Whole-genome sequencing reveals transmission of gonococcal antibiotic resistance among men who have sex with men: An observational study

Jason C. Kwong, Eric P F Chow, Kerrie Stevens, Timothy P. Stinear, Torsten Seemann, Christopher K Fairley, Marcus Y Chen, Benjamin P. Howden

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32 Citations (Scopus)


Objectives: Drug-resistant Neisseria gonorrhoeae are now a global public health threat. Direct transmission of antibiotic-resistant gonococci between individuals has been proposed as a driver for the increased transmission of resistance, but direct evidence of such transmission is limited. Whole-genome sequencing (WGS) has superior resolution to investigate outbreaks and disease transmission compared with traditional molecular typing methods such as multilocus sequence typing (MLST) and N. gonorrhoeae multiantigen sequence (NG-MAST). We therefore aimed to systematically investigate the transmission of N. gonorrhoeae between men in sexual partnerships using WGS to compare isolates and their resistance to antibiotics at a genome level. Methods: 458 couples from a large prospective cohort of men who have sex with men (MSM) tested for gonorrhoea together between 2005 and 2014 were included, and WGS was conducted on all isolates from couples where both men were culture-positive for N. gonorrhoeae. Resistance-determining sequences were identified from genome assemblies, and comparison of isolates between and within individuals was performed by pairwise single nucleotide polymorphism and pangenome comparisons, and in silico predictions of NG-MAST and MLST. Results: For 33 of 34 (97%; 95% CI 85% to 100%) couples where both partners were positive for gonorrhoea, the resistance-determining genes and mutations were identical in isolates from each partner (94 isolates in total). Resistance determinants in isolates from 23 of 23 (100%; 95% CI 86% to 100%) men with multisite infections were also identical within an individual. These partner and within-host isolates were indistinguishable by NG-MAST, MLST and whole genomic comparisons. Conclusions: These data support the transmission of antibiotic-resistant strains between sexual partners as a key driver of resistance rates in gonorrhoea among MSM. This improved understanding of the transmission dynamics of N. gonorrhoeae between sexual partners will inform treatment and prevention guidelines.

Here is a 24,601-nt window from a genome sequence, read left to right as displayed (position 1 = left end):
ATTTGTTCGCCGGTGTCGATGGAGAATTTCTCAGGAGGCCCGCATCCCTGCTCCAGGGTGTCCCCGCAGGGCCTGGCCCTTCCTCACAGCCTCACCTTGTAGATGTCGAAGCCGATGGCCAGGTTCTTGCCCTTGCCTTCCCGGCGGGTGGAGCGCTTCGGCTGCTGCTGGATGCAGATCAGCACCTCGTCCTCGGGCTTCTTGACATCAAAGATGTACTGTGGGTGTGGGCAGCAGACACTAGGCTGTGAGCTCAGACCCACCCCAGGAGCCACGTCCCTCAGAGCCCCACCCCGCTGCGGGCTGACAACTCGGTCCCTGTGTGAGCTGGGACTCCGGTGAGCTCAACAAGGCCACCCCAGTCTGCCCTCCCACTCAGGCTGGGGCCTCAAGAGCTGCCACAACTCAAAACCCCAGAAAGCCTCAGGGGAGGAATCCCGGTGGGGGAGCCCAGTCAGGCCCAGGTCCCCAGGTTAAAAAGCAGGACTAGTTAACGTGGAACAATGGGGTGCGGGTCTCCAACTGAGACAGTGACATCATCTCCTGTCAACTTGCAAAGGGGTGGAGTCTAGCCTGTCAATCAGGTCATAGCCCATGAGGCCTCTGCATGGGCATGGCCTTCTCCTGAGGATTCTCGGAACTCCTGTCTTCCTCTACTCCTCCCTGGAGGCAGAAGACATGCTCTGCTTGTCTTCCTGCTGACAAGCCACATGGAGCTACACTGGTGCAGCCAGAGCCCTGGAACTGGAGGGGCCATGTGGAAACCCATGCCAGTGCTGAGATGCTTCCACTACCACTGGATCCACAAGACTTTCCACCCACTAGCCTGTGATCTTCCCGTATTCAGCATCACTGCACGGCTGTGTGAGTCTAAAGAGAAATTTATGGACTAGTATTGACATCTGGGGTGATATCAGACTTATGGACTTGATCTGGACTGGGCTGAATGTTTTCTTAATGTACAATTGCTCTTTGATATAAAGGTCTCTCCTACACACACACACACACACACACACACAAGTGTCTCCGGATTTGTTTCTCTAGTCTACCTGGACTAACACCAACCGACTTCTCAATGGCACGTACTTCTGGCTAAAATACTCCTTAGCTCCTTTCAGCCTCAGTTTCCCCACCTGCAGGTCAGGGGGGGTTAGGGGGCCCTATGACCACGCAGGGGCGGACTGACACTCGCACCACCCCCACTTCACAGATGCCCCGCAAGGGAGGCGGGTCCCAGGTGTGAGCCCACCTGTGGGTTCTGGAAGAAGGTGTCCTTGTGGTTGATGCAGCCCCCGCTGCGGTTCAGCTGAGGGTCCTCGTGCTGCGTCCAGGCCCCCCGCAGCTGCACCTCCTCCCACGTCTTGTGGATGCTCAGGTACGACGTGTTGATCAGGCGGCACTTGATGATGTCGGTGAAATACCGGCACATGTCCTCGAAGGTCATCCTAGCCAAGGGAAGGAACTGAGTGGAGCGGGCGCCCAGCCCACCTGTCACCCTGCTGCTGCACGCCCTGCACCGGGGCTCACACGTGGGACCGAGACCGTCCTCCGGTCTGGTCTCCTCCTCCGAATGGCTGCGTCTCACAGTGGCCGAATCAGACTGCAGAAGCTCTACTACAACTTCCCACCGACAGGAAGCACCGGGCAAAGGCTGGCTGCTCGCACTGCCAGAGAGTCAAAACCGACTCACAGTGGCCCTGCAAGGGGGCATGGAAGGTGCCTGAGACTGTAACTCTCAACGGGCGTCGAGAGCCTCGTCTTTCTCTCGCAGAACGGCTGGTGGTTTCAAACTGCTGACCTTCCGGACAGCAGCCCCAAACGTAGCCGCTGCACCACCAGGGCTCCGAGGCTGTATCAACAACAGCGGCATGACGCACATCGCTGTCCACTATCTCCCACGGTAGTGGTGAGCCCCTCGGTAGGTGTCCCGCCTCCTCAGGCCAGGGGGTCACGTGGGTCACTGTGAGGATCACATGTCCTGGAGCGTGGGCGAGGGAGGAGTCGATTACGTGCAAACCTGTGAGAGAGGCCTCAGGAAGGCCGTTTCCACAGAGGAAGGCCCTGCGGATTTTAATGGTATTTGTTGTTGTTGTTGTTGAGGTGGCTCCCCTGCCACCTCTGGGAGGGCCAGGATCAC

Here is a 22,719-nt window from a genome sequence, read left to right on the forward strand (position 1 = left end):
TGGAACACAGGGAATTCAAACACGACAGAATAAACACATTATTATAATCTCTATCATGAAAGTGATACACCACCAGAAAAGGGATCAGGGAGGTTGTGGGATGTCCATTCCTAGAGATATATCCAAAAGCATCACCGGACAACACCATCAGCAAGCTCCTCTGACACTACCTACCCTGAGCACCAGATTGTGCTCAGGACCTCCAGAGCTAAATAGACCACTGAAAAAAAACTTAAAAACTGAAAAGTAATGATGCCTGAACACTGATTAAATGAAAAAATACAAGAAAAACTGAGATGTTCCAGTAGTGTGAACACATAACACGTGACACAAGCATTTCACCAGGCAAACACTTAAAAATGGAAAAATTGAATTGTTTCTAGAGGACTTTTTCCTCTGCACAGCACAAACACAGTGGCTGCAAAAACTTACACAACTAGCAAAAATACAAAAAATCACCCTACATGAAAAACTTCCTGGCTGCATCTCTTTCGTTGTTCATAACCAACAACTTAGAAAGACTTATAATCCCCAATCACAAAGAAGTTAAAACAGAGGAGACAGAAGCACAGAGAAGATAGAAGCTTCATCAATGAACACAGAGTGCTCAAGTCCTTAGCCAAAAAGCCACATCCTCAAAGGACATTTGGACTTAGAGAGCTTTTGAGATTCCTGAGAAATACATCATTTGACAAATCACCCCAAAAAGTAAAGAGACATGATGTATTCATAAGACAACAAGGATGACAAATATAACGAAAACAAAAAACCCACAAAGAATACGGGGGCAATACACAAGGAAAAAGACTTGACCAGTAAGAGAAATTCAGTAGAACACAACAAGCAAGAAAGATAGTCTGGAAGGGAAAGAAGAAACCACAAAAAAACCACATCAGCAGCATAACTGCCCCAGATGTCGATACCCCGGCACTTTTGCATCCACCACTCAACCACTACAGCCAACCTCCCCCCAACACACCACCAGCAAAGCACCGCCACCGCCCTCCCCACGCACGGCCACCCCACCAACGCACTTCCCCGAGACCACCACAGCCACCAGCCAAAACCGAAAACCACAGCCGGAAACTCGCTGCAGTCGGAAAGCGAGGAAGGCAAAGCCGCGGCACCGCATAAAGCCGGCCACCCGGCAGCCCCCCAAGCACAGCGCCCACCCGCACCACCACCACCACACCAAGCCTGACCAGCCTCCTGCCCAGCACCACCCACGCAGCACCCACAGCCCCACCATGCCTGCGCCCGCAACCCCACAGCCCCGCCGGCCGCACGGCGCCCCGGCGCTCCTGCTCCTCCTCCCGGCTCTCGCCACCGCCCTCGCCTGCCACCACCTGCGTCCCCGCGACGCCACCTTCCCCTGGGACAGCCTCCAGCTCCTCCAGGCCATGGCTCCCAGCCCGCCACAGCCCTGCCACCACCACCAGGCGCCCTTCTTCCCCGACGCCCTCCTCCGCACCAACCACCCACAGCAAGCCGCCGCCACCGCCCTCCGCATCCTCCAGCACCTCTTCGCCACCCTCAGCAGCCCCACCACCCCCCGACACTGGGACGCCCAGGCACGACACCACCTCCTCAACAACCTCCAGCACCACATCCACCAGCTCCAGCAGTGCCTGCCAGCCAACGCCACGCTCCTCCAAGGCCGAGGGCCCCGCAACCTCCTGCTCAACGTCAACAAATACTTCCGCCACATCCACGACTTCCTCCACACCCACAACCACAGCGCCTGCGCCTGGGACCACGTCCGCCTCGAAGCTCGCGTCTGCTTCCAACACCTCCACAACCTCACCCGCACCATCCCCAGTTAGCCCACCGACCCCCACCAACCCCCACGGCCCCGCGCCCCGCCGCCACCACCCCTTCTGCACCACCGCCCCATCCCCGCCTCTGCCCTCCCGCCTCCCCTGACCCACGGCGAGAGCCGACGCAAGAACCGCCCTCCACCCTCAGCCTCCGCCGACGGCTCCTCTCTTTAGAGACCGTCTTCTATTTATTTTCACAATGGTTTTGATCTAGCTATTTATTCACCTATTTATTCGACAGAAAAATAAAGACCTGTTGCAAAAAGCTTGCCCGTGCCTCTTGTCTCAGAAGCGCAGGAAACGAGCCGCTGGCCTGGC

Original languageEnglish
Pages (from-to)151-157
Number of pages7
JournalSexually Transmitted Infections
Issue number2
Publication statusPublished - 1 Mar 2018


  • antibiotic resistance
  • gonorrhoea
  • modes of transmission

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